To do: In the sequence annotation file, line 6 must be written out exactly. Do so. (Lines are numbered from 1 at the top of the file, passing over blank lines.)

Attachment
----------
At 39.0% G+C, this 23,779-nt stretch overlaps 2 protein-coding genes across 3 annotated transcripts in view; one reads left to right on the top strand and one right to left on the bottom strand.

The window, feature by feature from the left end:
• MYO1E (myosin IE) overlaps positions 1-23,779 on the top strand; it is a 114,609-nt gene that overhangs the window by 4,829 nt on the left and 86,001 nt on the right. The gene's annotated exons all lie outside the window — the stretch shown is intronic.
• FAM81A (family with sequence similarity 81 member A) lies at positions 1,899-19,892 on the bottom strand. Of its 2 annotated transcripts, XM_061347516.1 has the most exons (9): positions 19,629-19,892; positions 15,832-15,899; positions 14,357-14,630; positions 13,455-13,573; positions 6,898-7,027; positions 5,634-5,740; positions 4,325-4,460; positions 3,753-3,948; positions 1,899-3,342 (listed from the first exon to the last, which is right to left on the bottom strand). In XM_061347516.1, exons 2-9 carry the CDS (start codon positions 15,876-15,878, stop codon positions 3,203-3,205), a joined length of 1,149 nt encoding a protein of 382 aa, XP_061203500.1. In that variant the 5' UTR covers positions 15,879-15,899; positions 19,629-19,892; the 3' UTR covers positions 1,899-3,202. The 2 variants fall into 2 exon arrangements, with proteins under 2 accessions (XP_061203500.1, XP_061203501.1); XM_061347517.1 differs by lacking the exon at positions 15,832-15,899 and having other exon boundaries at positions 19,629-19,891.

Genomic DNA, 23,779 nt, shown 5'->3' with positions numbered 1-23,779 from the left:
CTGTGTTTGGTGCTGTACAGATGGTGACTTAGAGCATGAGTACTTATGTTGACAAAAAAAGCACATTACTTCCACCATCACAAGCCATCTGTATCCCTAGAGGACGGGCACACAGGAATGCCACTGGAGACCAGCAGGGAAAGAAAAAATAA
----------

CTGTGTTTGGTGCTGTACAGATGGTGACTTAGAGCATGAGTACTTATGTTGACAAAAAAAGCACATTACTTCCACCATCACAAGCCATCTGTATCCCTAGAGGACGGGCACACAGGAATGCCACTGGAGACCAGCAGGGAAAGAAAAAATAA